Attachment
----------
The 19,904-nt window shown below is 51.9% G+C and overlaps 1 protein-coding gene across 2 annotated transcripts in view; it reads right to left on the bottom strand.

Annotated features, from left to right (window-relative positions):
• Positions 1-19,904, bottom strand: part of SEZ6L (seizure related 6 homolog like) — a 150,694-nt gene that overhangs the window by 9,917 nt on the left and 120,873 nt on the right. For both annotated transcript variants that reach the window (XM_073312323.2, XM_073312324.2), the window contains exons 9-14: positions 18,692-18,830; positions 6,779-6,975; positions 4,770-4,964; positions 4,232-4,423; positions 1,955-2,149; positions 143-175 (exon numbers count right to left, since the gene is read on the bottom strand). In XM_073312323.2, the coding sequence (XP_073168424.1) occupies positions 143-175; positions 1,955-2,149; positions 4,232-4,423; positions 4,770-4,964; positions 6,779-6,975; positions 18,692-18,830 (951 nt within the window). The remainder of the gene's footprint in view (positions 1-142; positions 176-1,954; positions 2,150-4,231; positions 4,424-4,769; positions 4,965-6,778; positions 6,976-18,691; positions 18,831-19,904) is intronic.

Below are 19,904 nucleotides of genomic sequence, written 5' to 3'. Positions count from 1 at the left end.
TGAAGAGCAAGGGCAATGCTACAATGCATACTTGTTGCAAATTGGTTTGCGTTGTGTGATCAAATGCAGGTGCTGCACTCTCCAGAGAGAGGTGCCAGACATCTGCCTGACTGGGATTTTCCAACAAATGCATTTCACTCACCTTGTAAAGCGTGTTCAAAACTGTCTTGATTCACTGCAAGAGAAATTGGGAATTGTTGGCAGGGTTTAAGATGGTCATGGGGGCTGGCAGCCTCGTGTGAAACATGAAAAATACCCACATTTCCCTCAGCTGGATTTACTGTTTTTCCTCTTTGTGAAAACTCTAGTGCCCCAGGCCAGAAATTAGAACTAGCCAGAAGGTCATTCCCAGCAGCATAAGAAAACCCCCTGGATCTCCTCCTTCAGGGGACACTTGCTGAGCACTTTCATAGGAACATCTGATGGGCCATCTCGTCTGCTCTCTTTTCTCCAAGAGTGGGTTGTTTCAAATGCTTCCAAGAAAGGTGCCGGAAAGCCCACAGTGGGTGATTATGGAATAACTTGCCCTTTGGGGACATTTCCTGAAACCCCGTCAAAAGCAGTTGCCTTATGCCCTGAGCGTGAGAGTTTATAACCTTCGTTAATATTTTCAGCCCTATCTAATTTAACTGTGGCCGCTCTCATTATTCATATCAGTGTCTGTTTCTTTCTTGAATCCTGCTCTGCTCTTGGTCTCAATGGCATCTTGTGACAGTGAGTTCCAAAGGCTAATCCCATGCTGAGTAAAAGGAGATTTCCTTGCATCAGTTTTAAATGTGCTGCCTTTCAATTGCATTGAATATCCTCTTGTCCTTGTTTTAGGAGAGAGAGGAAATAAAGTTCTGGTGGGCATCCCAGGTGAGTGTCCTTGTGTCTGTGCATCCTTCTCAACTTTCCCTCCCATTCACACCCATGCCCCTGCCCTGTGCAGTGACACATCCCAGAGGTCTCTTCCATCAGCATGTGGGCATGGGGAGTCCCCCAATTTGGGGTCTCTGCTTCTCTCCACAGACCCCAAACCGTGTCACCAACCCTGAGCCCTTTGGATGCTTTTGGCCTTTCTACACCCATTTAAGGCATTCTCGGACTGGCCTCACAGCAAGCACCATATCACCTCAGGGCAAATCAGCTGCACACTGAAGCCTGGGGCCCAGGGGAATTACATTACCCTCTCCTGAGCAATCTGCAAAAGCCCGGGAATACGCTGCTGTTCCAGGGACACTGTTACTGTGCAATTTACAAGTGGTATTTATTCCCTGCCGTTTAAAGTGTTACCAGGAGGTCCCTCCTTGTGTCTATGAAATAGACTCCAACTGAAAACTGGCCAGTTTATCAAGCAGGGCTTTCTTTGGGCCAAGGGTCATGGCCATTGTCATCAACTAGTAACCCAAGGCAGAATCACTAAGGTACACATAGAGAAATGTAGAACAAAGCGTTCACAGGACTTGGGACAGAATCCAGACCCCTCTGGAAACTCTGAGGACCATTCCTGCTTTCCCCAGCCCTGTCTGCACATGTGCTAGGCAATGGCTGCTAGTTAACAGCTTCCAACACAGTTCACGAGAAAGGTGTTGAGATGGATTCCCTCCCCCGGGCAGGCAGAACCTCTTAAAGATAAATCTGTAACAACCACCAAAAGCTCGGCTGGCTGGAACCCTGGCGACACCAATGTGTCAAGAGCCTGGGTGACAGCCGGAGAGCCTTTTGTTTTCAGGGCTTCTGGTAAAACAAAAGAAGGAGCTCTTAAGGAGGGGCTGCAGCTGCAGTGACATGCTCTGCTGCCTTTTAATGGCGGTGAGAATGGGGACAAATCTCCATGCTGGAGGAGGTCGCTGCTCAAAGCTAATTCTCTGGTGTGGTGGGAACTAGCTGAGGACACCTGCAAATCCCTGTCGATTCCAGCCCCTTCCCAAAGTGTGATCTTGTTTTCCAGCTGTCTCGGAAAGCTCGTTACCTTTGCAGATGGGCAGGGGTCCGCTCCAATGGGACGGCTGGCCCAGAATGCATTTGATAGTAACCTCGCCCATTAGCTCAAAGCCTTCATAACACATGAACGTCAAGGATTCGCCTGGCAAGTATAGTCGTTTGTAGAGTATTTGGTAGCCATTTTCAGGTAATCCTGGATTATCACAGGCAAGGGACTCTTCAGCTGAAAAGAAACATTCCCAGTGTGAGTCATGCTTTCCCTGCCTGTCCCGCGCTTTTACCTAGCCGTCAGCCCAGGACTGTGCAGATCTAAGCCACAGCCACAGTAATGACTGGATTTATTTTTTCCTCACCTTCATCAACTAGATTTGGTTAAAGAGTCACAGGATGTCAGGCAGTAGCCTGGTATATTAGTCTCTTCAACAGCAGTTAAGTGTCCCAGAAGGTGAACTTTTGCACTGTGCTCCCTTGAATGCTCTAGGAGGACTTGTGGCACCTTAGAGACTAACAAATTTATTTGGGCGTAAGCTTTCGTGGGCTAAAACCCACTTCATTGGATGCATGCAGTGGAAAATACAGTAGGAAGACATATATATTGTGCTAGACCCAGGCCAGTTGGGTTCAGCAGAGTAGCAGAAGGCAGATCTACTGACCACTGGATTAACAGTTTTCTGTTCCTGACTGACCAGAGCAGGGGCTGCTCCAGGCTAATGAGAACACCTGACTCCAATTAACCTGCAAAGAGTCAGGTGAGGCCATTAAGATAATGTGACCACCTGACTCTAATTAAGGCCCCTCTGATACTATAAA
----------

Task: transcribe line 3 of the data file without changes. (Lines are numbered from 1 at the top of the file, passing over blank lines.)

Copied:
• Positions 1-19,904, bottom strand: part of SEZ6L (seizure related 6 homolog like) — a 150,694-nt gene that overhangs the window by 9,917 nt on the left and 120,873 nt on the right. For both annotated transcript variants that reach the window (XM_073312323.2, XM_073312324.2), the window contains exons 9-14: positions 18,692-18,830; positions 6,779-6,975; positions 4,770-4,964; positions 4,232-4,423; positions 1,955-2,149; positions 143-175 (exon numbers count right to left, since the gene is read on the bottom strand). In XM_073312323.2, the coding sequence (XP_073168424.1) occupies positions 143-175; positions 1,955-2,149; positions 4,232-4,423; positions 4,770-4,964; positions 6,779-6,975; positions 18,692-18,830 (951 nt within the window). The remainder of the gene's footprint in view (positions 1-142; positions 176-1,954; positions 2,150-4,231; positions 4,424-4,769; positions 4,965-6,778; positions 6,976-18,691; positions 18,831-19,904) is intronic.